Law and religion round-up – 2nd July

From Hung Parliament to Bung Parliament…

…male Members without ties, and even more bishops.

Abortion in Northern Ireland

Last week, one year on from hearing oral argument, the Northern Ireland Court of Appeal overturned the ruling at first instance by Horner J in which he held that the abortion law in Northern Ireland was incompatible with the UK’s obligations under the Human Rights Act 1998 in circumstances where the foetus had been diagnosed with a fatal foetal abnormality or where the pregnancy was the result of rape or incest. Simultaneously, however, the BBC reported that the Chancellor of the Exchequer had announced in advance of a likely vote on the issue in the House of Commons that women from Northern Ireland would in future be able to obtain NHS terminations in England. We noted it all here. Continue reading

Lord Carey resigns as honorary assistant bishop

The Bishop of Oxford has released the following press statement:

“I have met with Lord Carey following the Archbishop’s letter to him. In light of Dame Moira Gibb’s review into the Peter Ball case, Lord Carey has resigned from his role as honorary Assistant Bishop in the Diocese of Oxford. Lord Carey has accepted the criticisms made of him in the Gibb review and has apologised to the victims of Peter Ball. Continue reading

Law and religion round-up – 19th February

A week dominated by THAT vote in Synod…

The week in Synod

The Rt Rev David Walker, Bishop of Manchester, prefaced the week with a tweet:

“For half term week the C of E sets up a special holiday club called Synod, where we try to play nicely with all the other girls and boys”.

Whether they did “play nicely” was not easy to discern; Continue reading

Child sexual abuse and vicarious liability in Ireland: Hickey

In Hickey v McGowan & Ors [2017] IESC 6, the Supreme Court of Ireland has upheld the judgment of the High Court that the Marist Order was vicariously liable for the sexual abuse which the plaintiff, Pádraig Hickey, suffered at the hands of one Brother Cosgrove between 1969 to 1972 while attending a National School run by the Marists. Although the appeal was successful to the extent that contributory negligence was adjudged to be split equally between the Order and the school manager and the overall award for personal injury was significantly reduced, the Supreme Court upheld the finding of vicarious liability. Continue reading

Law and religion round-up – 22nd January

A fairly quiet week for the blog, but certainly not for politics…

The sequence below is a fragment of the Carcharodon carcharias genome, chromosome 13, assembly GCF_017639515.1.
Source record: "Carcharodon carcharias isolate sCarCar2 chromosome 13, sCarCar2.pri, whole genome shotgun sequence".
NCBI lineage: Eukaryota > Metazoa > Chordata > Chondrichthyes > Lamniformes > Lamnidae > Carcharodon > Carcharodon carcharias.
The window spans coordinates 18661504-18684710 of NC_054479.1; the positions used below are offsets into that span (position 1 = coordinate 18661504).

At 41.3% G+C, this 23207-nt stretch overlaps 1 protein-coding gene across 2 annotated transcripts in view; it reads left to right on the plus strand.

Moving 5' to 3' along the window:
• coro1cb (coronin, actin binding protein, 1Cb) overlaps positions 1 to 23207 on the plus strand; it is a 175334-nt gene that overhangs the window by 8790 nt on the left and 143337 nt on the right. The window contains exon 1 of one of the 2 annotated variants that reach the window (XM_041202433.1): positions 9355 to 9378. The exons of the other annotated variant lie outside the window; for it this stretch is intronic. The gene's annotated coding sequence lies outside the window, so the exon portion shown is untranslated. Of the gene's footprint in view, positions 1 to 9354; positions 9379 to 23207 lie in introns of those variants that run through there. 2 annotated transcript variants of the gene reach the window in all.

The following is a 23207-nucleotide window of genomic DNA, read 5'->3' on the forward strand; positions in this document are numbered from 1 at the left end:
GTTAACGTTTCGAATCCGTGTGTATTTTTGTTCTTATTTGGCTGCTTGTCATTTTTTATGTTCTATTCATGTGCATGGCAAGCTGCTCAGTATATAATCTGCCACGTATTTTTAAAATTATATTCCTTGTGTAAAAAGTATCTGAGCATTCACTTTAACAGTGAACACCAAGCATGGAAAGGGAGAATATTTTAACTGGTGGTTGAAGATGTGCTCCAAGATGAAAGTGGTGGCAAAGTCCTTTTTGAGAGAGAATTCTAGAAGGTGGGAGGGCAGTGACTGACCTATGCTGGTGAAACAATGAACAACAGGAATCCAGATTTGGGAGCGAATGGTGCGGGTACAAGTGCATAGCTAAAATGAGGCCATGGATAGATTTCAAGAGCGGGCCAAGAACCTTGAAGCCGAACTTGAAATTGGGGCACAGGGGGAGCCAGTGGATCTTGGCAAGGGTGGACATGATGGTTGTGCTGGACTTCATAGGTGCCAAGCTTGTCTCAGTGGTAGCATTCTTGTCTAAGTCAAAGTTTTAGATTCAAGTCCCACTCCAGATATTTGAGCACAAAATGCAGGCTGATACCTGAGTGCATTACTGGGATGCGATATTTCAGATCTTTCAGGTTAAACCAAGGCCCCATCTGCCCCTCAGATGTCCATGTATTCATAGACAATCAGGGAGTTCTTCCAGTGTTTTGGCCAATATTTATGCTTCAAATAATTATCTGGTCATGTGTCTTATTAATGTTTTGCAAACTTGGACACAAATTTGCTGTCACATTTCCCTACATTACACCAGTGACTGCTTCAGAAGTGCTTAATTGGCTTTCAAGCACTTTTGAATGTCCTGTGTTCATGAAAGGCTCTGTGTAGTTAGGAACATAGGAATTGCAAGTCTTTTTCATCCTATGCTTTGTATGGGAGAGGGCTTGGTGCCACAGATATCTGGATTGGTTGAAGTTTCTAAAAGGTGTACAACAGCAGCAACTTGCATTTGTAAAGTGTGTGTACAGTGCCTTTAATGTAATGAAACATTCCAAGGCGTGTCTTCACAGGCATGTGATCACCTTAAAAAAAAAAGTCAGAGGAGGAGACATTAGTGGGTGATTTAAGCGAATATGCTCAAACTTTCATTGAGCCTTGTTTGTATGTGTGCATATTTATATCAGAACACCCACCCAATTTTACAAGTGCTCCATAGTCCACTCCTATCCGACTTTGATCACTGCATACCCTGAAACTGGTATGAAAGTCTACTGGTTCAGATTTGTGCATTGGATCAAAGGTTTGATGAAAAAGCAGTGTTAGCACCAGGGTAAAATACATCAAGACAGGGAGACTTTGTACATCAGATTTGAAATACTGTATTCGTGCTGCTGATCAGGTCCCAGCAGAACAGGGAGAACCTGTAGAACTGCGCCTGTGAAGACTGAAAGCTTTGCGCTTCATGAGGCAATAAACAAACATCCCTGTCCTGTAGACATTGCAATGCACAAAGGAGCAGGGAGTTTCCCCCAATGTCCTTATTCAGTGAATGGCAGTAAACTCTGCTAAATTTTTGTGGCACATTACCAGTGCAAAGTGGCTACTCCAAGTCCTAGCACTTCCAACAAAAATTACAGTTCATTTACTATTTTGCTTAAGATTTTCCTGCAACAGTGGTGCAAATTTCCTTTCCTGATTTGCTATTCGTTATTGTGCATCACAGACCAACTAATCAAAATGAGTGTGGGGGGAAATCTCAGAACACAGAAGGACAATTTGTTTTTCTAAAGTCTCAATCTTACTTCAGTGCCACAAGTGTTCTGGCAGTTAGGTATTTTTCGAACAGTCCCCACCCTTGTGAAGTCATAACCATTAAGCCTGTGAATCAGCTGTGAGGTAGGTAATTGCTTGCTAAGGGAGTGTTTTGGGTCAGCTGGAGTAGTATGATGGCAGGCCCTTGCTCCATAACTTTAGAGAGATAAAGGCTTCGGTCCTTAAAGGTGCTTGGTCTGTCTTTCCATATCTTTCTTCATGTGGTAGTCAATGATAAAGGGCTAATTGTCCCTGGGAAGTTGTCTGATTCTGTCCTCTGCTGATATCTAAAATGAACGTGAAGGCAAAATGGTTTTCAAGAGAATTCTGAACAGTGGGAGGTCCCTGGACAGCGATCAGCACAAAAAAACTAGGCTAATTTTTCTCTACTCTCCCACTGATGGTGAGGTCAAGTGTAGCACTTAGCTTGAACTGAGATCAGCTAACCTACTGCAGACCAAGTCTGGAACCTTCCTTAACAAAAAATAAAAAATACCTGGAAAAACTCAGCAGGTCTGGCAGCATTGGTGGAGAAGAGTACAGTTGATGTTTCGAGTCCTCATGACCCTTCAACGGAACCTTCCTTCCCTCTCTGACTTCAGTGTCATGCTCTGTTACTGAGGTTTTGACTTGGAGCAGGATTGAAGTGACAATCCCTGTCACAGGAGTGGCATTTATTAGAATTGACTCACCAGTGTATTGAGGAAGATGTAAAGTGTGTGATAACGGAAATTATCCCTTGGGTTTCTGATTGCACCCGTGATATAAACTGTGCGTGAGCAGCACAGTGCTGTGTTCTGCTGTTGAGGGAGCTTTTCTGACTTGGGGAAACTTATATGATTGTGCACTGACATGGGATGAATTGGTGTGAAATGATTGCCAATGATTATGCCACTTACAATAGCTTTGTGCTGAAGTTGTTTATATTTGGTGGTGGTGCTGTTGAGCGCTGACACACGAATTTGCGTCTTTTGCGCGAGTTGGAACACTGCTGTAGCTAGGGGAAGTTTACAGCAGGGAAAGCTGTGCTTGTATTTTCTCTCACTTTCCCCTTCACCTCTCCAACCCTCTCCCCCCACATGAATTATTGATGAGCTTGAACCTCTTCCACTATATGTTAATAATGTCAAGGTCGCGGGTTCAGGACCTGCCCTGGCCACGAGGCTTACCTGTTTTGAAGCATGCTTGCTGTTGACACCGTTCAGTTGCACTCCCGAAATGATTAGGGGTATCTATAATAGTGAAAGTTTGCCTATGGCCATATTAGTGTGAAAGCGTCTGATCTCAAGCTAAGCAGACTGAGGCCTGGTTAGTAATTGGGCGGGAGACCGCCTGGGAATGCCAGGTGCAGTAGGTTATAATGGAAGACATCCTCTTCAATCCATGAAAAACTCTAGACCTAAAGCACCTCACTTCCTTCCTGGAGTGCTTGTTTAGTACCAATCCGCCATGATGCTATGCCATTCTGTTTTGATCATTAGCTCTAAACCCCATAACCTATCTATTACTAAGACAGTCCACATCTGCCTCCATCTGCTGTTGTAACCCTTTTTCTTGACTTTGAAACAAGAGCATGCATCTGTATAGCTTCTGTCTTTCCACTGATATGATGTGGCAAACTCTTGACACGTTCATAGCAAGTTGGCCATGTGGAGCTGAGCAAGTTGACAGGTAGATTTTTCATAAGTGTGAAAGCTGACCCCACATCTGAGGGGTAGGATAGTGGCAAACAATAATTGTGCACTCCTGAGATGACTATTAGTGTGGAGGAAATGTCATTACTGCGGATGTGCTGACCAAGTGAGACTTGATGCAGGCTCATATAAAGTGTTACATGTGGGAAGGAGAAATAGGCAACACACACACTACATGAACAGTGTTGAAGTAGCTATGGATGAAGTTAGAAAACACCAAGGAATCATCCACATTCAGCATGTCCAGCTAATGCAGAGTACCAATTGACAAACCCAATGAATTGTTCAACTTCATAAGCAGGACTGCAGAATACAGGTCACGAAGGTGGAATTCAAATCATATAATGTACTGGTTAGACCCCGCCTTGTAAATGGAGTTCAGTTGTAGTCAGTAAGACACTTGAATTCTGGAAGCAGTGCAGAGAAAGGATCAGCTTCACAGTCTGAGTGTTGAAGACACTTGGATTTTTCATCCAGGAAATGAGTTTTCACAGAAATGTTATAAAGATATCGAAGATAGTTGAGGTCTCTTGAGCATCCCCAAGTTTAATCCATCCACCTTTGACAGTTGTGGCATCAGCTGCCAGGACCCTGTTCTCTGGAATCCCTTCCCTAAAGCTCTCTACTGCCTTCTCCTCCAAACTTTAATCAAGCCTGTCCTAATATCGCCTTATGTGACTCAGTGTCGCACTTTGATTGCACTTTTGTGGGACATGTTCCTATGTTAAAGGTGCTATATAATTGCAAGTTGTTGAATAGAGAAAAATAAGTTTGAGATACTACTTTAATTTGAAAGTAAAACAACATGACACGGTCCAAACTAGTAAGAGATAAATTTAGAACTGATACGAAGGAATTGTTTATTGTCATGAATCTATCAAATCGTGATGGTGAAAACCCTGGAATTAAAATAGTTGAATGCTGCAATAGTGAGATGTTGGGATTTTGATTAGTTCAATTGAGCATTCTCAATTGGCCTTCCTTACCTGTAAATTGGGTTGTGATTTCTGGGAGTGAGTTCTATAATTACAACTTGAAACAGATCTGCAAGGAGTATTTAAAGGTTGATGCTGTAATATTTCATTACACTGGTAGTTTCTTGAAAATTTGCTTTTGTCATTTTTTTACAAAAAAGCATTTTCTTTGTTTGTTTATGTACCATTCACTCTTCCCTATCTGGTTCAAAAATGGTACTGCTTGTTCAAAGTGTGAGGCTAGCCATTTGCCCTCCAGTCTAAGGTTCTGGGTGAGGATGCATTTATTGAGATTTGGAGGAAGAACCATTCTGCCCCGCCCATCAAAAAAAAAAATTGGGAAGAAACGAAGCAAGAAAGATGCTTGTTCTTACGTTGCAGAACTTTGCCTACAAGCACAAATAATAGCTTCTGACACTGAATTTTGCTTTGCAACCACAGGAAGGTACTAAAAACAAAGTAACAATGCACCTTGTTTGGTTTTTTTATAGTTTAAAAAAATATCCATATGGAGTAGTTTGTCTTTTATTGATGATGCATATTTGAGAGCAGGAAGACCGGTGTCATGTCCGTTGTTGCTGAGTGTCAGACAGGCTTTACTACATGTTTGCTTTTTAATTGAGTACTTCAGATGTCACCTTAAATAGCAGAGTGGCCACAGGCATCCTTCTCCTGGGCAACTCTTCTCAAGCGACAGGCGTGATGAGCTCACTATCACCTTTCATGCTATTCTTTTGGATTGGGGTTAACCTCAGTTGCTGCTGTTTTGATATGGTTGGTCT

On Tuesday, the Prime Minister unveiled her plans for Brexit – or at least her desiderata. We summarised the main points here. To describe reactions as “mixed” is something of an understatement.

Northern Ireland elections

As expected, the power-sharing Executive in Belfast duly collapsed. Minutes after the deadline for a nomination to replace Martin McGuinness as Deputy First Minister had passed, the Secretary of State for Northern Ireland, James Brokenshire, announced that elections for Stormont would take place on 2 March. Continue reading

Historical Institutional Child Abuse in Northern Ireland

The Northern Ireland Historical Institutional Abuse Inquiry has reported. The Inquiry, chaired by Sir Anthony Hart, a former Judge of the Northern Ireland High Court, studied allegations of abuse in 22 homes and other residential institutions between 1922 and 1995, the largest number of which related to four homes run by the Roman Catholic Church. A total of 493 applicants engaged with the Inquiry in one way or another. The majority were interviewed in Belfast, but others were seen in the Republic of Ireland, Great Britain and Australia. Continue reading

Law and religion round-up – 15th January

The usual mix of the newsworthy, the obscure and the faintly ridiculous… 

Historic abuse in Northern Ireland…

The final report of the Historical Institutional Abuse Inquiry has been submitted to the First Minister and Deputy First Minister and will be published on Friday 20 January (though whether Northern Ireland will still have an Executive on 20 January is another question entirely). The investigation, which started in 2013, has been chaired throughout by Sir Anthony Hart, a retired judge of the Northern Ireland High Court. It looked primarily into cases of abuse that took place in 22 residential homes for children between 1922 and 1995. Continue reading